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  • The newest 15 messages in the super-cool #database channel.

  • 04/25 12:58:08 Gloria: You want to eliminate duplicates across keys, then? (Composite duplicates?)

  • 04/25 13:01:51 Gloria: How about this?

    SELECT DISTINCT(id)
    
    FROM orders o1
    INNER JOIN orders o2
    ON o1.shipmentID = o2.shipmentID
    WHERE o1.shopifyCustomerID = o2.shopifyCustomerID
    AND o1.id <> o2.id

  • 04/25 13:36:32 Price: All these JOINs are unnecessary

    SELECT * FROM orders WHERE shipmentID = shopifyCustomerID
    

    But if you want to collect all matching ids together you should be using GROUP BY

  • 04/25 13:40:21 Gloria: He doesn’t need `shipmentID = shopifyCustomerID`, though, he needs sets of rows where `shipmentId = shipmentID` and `shopifyCustomerID = shopifyCustomerID`.

  • 04/25 13:40:37 Price: right, that's why I mentioned GROUP BY

  • 04/25 13:44:46 Gloria: Doesn’t that statement compare the two columns in the same row, like against each other? Rather than against other rows?

  • 04/25 13:45:14 Price: that was meant as a critique of the earlier suggestions, not a solution to the actual problem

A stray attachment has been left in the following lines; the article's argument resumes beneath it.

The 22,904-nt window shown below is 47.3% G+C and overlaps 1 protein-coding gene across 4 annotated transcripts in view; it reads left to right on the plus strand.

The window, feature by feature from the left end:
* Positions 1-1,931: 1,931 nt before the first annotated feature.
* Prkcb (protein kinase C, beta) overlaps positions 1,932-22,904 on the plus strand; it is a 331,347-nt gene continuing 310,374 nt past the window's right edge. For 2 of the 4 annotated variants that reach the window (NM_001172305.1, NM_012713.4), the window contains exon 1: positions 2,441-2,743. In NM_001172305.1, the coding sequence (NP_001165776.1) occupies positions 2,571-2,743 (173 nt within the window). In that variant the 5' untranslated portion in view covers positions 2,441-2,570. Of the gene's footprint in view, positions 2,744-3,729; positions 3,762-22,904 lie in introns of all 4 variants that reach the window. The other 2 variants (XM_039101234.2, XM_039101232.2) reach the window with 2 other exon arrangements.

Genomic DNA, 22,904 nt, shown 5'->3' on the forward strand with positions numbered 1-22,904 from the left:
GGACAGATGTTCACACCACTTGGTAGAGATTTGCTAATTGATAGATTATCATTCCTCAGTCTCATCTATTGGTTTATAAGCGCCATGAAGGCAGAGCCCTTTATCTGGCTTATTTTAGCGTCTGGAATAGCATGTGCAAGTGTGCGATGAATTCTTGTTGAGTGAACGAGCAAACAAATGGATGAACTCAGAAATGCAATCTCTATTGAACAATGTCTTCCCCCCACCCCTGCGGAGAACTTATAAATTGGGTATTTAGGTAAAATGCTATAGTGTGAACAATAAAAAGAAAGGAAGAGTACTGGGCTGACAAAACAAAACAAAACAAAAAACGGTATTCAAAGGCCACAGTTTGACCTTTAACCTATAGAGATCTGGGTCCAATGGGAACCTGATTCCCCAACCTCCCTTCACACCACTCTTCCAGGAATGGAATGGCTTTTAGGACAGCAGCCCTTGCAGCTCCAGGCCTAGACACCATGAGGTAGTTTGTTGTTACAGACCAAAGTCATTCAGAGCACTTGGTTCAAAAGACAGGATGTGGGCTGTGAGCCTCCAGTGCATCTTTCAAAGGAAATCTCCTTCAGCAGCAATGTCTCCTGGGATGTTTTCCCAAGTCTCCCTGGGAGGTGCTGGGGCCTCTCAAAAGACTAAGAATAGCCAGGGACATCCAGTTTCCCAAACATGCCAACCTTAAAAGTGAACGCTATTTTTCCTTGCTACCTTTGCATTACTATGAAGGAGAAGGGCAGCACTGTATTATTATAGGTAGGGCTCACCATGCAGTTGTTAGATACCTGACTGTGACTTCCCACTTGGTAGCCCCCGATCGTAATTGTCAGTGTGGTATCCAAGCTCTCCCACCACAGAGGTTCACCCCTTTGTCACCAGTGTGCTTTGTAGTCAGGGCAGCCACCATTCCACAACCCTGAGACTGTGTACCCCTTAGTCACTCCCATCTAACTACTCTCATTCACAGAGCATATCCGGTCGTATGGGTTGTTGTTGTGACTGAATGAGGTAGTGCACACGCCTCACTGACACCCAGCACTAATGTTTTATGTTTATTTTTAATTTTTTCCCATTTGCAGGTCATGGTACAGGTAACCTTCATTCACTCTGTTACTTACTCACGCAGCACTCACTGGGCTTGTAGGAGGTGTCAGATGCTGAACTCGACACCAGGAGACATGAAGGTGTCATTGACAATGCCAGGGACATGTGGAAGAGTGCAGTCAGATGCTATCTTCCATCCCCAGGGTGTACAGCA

• 04/25 13:45:38 Price: if you need to compare two columns in the same row, you don't need a JOIN for that

  • 04/25 13:46:56 Gloria: Right.

  • 04/25 13:48:22 Gloria: That was silly on my part.

  • 04/25 13:49:33 Price: well multiple people made that suggestion so I thought I'd point it out

  • 04/25 13:51:07 Gloria: “Gotta JOIN something.”

  • 04/25 13:51:53 Margarett: all these answers are right, depending on the problem. stuck_out_tongue_winking_eye

  • 04/25 13:58:06 Maryjane: something something bike shed sweat_smile

  • 04/26 08:59:47 Britney: 42?

  • *Usernames have been changed to protect the innocent.

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